Part 1 of Protecting Yourself and the Church with Use of Force Laws
"But the Levites shall camp around the tabernacle of the testimony ... And the Levites shall keep guard over the tabernacle of the testimony.” ~ Numbers 1:53
"And the two divisions of you, which come on duty in force on the Sabbath and guard the house of the Lord on behalf of the king," ... And the guards stood, every man with his weapons in his hand, from the south side of the house to the north side of the house, around the altar and the house on behalf of the king. ~ 2 Kings 11:7, 11
And he wrote in the name of King Ahasuerus and sealed it ... saying that the king allowed the Jews who were in every city to gather and defend their lives. ~ Esther 8:10-11
Now the priest of Midian had seven daughters, and they came and drew water and filled the troughs to water their father's flock. The shepherds came and drove them away, but Moses stood up and saved them ... ~ Exodus 2:16-17
Then the Lord raised up judges, who saved them out of the hand of those who plundered them. ~ Judges 2:16
He said to them, “But now … let the one who has no sword sell his cloak and buy one …” And they said, “Look, Lord, here are two swords.” And he said to them, “It is enough.” ~ Luke 22:36-38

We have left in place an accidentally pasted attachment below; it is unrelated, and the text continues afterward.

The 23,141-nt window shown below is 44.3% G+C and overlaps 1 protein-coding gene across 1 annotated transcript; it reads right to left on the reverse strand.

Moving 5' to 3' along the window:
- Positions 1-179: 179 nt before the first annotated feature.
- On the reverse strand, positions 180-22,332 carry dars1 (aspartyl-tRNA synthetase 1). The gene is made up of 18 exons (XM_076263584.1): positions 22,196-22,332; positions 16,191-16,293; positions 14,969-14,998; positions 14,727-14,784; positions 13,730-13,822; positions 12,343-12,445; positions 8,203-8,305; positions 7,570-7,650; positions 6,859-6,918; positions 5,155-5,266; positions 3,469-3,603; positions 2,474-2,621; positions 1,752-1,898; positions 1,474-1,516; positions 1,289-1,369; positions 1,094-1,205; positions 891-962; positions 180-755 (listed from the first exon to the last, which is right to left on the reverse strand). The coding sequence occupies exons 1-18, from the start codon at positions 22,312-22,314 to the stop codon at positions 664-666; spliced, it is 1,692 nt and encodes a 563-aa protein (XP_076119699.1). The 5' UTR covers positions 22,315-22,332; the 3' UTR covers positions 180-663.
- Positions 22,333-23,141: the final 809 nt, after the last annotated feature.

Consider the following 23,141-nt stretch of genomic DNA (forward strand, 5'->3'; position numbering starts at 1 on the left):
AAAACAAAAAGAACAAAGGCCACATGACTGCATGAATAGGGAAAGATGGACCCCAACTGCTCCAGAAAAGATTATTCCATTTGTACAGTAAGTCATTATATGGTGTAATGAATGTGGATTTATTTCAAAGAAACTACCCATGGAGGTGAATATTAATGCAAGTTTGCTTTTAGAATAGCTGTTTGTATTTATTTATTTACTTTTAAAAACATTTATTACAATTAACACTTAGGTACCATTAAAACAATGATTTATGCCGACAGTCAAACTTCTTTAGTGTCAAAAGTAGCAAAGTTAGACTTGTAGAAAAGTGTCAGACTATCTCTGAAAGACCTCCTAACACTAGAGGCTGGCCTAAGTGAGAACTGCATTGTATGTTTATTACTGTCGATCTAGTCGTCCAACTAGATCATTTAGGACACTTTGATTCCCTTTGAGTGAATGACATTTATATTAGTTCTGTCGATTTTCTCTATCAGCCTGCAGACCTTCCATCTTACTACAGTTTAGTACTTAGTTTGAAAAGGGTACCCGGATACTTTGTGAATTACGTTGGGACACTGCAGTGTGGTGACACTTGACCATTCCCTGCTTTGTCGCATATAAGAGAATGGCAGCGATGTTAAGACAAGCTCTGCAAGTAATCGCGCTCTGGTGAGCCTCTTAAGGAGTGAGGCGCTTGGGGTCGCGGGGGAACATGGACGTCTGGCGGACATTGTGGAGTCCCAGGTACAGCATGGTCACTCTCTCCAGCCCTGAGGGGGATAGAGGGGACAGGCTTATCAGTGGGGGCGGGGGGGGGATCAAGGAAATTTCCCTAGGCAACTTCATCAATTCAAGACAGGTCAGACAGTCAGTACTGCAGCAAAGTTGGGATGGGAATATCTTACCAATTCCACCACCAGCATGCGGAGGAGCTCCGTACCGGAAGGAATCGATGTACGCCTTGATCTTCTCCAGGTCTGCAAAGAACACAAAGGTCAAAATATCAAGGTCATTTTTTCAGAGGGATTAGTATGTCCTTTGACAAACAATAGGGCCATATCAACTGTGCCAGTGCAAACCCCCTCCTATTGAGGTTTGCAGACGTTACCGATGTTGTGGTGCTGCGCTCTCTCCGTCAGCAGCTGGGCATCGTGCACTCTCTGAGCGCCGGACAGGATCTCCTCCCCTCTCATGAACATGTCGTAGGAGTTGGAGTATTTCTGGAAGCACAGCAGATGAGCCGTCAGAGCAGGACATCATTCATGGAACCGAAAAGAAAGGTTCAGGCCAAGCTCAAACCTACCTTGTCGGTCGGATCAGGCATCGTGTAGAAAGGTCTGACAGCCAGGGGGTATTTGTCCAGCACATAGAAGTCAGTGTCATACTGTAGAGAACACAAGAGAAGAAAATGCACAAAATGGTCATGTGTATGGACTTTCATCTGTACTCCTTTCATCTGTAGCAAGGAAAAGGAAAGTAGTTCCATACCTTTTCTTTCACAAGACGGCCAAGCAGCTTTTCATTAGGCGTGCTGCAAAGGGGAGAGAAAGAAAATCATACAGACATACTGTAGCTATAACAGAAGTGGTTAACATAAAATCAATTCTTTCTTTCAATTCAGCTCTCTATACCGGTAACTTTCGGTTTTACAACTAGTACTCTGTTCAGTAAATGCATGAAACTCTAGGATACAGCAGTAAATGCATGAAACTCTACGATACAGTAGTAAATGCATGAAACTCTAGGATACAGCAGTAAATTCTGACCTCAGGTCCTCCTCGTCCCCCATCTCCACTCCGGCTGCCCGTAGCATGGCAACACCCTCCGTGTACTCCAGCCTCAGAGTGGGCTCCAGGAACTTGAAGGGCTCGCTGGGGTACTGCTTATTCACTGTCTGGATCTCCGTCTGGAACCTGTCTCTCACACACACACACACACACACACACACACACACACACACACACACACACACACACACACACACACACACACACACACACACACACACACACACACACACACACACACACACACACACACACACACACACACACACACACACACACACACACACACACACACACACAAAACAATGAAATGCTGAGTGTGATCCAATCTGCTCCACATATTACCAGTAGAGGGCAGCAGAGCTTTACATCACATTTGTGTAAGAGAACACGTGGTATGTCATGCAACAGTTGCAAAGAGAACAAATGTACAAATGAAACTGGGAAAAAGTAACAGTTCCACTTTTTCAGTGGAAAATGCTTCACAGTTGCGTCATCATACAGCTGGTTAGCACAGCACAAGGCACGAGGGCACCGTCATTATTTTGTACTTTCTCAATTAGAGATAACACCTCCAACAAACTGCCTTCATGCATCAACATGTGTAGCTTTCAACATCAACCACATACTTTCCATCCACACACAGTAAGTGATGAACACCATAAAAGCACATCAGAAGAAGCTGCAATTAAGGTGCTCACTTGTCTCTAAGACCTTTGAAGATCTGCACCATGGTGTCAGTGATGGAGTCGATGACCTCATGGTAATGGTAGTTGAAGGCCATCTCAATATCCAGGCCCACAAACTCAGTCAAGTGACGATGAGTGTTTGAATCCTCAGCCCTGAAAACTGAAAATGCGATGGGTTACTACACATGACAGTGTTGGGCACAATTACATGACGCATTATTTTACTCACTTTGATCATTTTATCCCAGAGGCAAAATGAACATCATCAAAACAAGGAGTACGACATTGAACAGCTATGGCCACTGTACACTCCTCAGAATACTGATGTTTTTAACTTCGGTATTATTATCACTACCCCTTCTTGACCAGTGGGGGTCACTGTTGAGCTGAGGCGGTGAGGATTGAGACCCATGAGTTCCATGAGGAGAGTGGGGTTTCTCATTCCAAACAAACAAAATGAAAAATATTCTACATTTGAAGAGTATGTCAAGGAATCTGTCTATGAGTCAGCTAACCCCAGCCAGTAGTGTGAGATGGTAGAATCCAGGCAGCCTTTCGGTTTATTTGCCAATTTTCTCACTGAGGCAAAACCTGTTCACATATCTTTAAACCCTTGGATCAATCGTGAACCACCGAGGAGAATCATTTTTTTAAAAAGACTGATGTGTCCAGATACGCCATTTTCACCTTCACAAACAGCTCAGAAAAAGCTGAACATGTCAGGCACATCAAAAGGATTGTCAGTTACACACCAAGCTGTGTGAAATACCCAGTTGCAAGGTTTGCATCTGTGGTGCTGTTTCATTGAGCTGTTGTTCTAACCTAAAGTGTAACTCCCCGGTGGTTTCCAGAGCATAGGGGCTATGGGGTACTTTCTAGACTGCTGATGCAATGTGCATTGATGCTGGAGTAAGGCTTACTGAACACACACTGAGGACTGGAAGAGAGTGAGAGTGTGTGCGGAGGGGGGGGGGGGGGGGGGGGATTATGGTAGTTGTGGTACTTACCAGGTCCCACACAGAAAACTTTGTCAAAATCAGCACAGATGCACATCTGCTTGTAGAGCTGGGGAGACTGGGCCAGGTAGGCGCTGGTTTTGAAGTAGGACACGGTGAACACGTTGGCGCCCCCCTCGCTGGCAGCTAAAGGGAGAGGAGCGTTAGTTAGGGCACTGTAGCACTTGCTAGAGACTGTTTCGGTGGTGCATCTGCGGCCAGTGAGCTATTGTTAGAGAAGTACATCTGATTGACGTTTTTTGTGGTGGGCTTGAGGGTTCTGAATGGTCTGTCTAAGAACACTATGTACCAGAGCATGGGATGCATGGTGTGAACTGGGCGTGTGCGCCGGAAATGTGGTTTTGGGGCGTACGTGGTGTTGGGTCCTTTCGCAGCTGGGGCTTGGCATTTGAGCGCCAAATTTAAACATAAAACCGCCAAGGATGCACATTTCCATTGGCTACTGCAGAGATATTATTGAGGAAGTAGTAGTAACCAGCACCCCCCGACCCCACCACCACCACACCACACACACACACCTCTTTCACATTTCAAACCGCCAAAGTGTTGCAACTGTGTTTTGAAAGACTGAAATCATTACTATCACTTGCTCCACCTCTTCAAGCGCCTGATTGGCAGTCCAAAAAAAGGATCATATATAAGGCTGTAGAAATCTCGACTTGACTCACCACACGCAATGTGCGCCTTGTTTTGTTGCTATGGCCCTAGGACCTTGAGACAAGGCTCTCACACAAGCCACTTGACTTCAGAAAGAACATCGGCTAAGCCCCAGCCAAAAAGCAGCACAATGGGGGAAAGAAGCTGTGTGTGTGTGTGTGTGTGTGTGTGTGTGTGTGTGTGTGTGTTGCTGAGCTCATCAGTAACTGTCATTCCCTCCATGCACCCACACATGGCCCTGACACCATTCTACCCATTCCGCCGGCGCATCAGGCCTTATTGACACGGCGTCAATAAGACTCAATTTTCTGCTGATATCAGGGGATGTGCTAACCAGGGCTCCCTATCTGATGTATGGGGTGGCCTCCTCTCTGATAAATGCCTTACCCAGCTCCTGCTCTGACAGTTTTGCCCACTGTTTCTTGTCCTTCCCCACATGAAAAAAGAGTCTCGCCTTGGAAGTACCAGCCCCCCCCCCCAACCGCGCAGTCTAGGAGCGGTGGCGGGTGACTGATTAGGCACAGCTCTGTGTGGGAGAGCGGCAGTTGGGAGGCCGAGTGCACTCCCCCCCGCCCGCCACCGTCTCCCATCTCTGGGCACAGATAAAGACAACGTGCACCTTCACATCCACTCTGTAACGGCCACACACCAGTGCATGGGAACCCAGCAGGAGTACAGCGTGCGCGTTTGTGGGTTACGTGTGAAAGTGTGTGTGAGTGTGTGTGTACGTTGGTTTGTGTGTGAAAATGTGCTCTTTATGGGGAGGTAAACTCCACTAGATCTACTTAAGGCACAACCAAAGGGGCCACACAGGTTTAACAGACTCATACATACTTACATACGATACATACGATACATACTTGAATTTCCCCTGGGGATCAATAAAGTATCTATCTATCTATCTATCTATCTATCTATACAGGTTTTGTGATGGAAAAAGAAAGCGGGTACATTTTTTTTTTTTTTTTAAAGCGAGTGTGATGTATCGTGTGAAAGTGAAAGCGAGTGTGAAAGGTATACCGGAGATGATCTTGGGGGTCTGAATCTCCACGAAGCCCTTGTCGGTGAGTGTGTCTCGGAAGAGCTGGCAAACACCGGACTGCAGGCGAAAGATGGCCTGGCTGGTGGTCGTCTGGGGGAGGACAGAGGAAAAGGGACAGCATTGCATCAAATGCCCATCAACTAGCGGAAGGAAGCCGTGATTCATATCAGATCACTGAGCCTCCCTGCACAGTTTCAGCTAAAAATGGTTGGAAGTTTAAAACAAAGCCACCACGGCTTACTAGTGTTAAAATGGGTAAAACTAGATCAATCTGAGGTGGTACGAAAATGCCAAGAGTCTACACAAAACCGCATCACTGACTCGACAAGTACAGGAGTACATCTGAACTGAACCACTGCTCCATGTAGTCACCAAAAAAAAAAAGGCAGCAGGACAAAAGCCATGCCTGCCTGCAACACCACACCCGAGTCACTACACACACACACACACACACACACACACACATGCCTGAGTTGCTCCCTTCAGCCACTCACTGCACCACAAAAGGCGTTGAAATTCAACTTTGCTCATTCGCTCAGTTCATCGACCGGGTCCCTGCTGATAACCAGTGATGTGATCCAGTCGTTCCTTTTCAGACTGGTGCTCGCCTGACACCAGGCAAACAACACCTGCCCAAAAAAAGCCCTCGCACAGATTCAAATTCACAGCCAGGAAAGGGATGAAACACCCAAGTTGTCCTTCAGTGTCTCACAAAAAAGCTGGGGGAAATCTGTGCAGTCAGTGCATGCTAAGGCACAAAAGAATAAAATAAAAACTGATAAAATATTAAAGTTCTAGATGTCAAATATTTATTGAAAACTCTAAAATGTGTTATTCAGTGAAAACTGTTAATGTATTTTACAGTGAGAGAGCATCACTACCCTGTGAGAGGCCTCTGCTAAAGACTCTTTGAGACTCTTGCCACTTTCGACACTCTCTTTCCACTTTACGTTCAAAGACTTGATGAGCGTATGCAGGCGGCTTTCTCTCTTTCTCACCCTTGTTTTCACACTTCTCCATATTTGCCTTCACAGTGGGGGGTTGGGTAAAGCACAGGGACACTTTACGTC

This series is based on the Sheepdog Church Security downloadable Training Bundle Protecting Yourself and the Church with Use of Force Laws v3 and the Online Security Guide chapter Use of Force and Citizen's Arrest Laws
Not by Precept
This is a rather lengthy list of biblical references to the defense of the Tabernacle and Temple, of the nation and its people, and of self and others. The Bible does not specifically rule on self defense or defense of others, except for Jesus telling His disciples to “Turn the other cheek” (Matthew 5:39), which is interpreted by most in the context of self-control in personal interactions. Jesus also urged the disciples to be armed for defense in a perilous situation (Luke 22:36-38).
Most of the Bible’s references to defense are in narratives. For example:
- Moses defended the daughters of Jethro when other shepherds drove them and their father’s flock away from the watering hole (Ex. 2:16-17).
- Levites were not only to help priests in their service and administration, but also to be guards for the Tabernacle, and later for the Temple (Numbers 1:53).
- Benaiah, one of King David’s mighty men, was the son of Jehoiada, a priest (1 Chron. 11:21-23; 12:27).
- After Athaliah the usurper queen had reigned eight years, High Priest Jehoiada had Levites who were Temple guards serve as the personal bodyguard for Prince Joash as he was crowned king (2 Kings 11:7-11).
- God raised up men and women (judges) to rescue Israel from oppressors (Jdg. 2:16).
- When Mordecai became Prime Minister of Persia, he authorized the Jews to defend themselves when attacked (Esther 8:9-11).
There are many other examples, but it is clear that God not only defends his people, but expects them to act in their own defense. They are to wisely plan their defense and put it into action, while still trusting God for its effectiveness.
Defense in the Church
Church security is viewed differently than it was two generations ago.